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Seven Great TQM Tools For Better Quality Management

written by: Misty Faucheux • edited by: Michele McDonough • updated: 6/27/2013

Want to start a Total Quality Management program, or improve the one you already have? Learn more about common tools used in the quality improvement process.

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    The goal of Total Quality Management is to reduce the incidence of errors within manufacturing and/or service processes. By doing this, companies will be able to effectively streamline any changes by updating equipment and having fully trained employees. And, in turn, customers will be more satisfied. But, companies cannot institute Total Quality Management without using the right tools. So, here we discuss some of the top Total Quality Management (TQM) tools available.

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    Pareto Principle

    Source: http://www.ifm.eng.cam.ac.uk/dstools/represent/tqm.html The first tool to be discussed is the Pareto Principle. This principle effectively states that the majority of errors come from only a handful of causes. Or, in ratio terms, 80 percent of the problems are linked to 20 percent of the causes. So, the point of this tool is to focus on that 20 percent that causes the problems.

    The Pareto Principle allows managers to strictly deal with the 20 percent that is causing the problem, which generally includes machine or operator error. Fixing these errors will solve 80 percent of the issues as opposed to trying to focus on everything. The before and after results can be plotted on a Pareto Chart to see if the solution worked.

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    Control Charts and Flow Charts

    The next tool is a control chart. Data is historically plotted to see how processes have changed over time. Control charts have a central line for the average, and an upper and lower line that represents the upper and lower control limit respectively. The goal is to have all of the processes tightly plotted along the center line. If processes data points are all over the place, then the processes are statistically out of control.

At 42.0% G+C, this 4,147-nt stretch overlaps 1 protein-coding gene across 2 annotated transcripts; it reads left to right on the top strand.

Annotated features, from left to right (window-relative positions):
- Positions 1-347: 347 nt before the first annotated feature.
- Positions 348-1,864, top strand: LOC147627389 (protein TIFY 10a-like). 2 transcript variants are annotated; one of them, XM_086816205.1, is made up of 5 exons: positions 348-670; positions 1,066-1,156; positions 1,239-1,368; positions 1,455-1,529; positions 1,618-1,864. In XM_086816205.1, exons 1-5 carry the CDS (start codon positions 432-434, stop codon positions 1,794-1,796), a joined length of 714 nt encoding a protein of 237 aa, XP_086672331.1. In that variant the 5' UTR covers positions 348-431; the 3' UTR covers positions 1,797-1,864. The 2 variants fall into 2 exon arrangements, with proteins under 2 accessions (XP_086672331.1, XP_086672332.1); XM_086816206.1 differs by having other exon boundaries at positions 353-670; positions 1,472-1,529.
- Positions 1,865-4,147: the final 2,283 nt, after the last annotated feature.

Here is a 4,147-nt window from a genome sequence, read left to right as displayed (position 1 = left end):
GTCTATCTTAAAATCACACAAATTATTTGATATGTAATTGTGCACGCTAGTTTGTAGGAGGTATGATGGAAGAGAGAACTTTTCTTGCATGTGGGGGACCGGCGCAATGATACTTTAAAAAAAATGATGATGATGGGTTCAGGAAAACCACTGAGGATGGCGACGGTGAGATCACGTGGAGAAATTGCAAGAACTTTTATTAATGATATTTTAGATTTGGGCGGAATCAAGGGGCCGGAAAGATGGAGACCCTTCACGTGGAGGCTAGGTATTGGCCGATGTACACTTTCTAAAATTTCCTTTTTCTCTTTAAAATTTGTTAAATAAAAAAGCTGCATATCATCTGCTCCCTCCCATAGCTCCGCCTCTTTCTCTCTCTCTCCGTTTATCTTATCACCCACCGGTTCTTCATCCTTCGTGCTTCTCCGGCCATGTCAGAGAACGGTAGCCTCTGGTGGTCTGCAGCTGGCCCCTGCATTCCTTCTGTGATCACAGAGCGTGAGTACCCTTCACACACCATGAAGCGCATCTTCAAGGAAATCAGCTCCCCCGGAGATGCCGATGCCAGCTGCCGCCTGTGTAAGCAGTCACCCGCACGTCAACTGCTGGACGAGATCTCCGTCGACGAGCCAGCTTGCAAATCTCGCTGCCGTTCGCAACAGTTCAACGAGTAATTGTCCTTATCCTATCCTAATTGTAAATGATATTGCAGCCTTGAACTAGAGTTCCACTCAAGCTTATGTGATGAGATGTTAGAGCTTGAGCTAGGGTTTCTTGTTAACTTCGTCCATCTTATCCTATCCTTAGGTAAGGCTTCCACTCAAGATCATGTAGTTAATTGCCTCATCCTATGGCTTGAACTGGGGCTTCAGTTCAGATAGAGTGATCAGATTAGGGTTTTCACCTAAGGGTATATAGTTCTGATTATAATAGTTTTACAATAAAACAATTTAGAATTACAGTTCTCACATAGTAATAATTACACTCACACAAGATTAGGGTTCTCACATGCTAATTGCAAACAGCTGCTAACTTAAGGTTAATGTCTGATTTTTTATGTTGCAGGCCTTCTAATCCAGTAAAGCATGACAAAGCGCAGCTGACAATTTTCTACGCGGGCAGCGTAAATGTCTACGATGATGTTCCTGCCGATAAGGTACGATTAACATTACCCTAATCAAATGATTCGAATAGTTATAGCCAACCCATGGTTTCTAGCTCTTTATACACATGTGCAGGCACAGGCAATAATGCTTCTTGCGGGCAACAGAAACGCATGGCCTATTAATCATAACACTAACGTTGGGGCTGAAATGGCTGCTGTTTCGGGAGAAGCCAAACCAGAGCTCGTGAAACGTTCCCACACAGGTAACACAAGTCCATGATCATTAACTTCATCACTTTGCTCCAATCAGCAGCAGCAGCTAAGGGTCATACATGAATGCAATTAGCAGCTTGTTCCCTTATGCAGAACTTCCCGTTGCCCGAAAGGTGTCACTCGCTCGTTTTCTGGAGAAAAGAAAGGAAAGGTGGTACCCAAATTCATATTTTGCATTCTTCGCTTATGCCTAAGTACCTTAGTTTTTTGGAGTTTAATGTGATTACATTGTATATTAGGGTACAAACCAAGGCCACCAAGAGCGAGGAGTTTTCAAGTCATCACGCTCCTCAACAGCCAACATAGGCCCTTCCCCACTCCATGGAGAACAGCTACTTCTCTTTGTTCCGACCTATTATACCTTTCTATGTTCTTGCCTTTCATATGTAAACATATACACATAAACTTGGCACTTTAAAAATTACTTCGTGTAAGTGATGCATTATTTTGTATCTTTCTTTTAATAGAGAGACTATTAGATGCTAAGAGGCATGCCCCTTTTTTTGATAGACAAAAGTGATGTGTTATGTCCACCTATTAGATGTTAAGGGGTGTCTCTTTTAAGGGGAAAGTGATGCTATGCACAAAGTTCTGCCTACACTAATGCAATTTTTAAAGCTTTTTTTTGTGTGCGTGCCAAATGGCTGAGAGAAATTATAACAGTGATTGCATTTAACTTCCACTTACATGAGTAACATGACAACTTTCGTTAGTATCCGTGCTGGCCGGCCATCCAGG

Flow charts can also assist with TQM since they allow managers to see how well processes are flowing. This is done via pictures, words, etc., with arrows pointing to the next data flow point. These data flow points include objectives, problems, solutions, etc.

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    Scatter Plots and Diagrams

    Scatter plots are another TQM tool. Basically, scatter plots look like a line graph without the line. The point of data points in scatter plots is to show how one data point positively or negatively correlates to another data point. If the data comes close to creating a straight line, then the greater the possibility that one point correlates to the next. Since you want a previous decision to help move the Source: http://www.ifm.eng.cam.ac.uk/dstools/represent/tqm.html process forward, managers want the data to coordinate positively and create a straight line.

    Diagrams can also be used to analyze process distribution. This can be done with cause and effect diagrams which show how a main cause and lesser causes can affect a problem. The desired effect would be that the problem becomes resolved. But, the diagram will show that either way.

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    Check Sheets and Check Lists

    Check Sheets and Check Lists are the final major TQM tools. Check Sheets are forms that gather data and allow users to easily analyze and interpret that data. The Check Sheet, however, is only meant to gather one type of data at a time so these are really only good for data that’s going to repeat often.

    Check Lists, on the other hand, are meant to deal with a specific problem. These allow managers to check and see if all necessary steps have been done. While Check Lists are similar to Check Sheets, they are used to assist with the process operations and not the gathering of data.